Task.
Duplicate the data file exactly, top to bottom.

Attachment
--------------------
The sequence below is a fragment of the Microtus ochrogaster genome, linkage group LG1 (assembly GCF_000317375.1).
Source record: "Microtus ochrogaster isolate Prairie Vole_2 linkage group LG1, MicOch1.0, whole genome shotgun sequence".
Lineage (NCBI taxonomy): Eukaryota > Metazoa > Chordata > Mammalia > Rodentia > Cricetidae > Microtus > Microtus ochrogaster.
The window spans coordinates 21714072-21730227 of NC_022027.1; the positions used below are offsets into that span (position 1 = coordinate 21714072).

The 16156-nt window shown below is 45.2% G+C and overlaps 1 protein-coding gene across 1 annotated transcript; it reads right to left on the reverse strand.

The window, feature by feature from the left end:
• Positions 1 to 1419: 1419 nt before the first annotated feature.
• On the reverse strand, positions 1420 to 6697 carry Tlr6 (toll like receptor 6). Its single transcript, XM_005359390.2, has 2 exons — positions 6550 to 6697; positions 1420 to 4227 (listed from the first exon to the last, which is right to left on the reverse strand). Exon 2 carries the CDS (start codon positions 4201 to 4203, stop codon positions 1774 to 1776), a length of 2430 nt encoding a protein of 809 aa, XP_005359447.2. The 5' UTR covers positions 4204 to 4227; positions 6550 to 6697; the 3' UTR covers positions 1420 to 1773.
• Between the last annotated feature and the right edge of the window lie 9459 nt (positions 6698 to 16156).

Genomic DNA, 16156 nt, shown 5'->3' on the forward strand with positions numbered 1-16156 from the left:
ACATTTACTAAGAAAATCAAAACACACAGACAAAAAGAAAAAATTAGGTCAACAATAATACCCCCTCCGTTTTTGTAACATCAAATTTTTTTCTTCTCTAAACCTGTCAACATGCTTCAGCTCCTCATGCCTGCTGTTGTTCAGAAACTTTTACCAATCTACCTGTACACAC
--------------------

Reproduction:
The sequence below is a fragment of the Microtus ochrogaster genome, linkage group LG1 (assembly GCF_000317375.1).
Source record: "Microtus ochrogaster isolate Prairie Vole_2 linkage group LG1, MicOch1.0, whole genome shotgun sequence".
Lineage (NCBI taxonomy): Eukaryota > Metazoa > Chordata > Mammalia > Rodentia > Cricetidae > Microtus > Microtus ochrogaster.
The window spans coordinates 21714072-21730227 of NC_022027.1; the positions used below are offsets into that span (position 1 = coordinate 21714072).

The 16156-nt window shown below is 45.2% G+C and overlaps 1 protein-coding gene across 1 annotated transcript; it reads right to left on the reverse strand.

The window, feature by feature from the left end:
• Positions 1 to 1419: 1419 nt before the first annotated feature.
• On the reverse strand, positions 1420 to 6697 carry Tlr6 (toll like receptor 6). Its single transcript, XM_005359390.2, has 2 exons — positions 6550 to 6697; positions 1420 to 4227 (listed from the first exon to the last, which is right to left on the reverse strand). Exon 2 carries the CDS (start codon positions 4201 to 4203, stop codon positions 1774 to 1776), a length of 2430 nt encoding a protein of 809 aa, XP_005359447.2. The 5' UTR covers positions 4204 to 4227; positions 6550 to 6697; the 3' UTR covers positions 1420 to 1773.
• Between the last annotated feature and the right edge of the window lie 9459 nt (positions 6698 to 16156).

Genomic DNA, 16156 nt, shown 5'->3' on the forward strand with positions numbered 1-16156 from the left:
ACATTTACTAAGAAAATCAAAACACACAGACAAAAAGAAAAAATTAGGTCAACAATAATACCCCCTCCGTTTTTGTAACATCAAATTTTTTTCTTCTCTAAACCTGTCAACATGCTTCAGCTCCTCATGCCTGCTGTTGTTCAGAAACTTTTACCAATCTACCTGTACACAC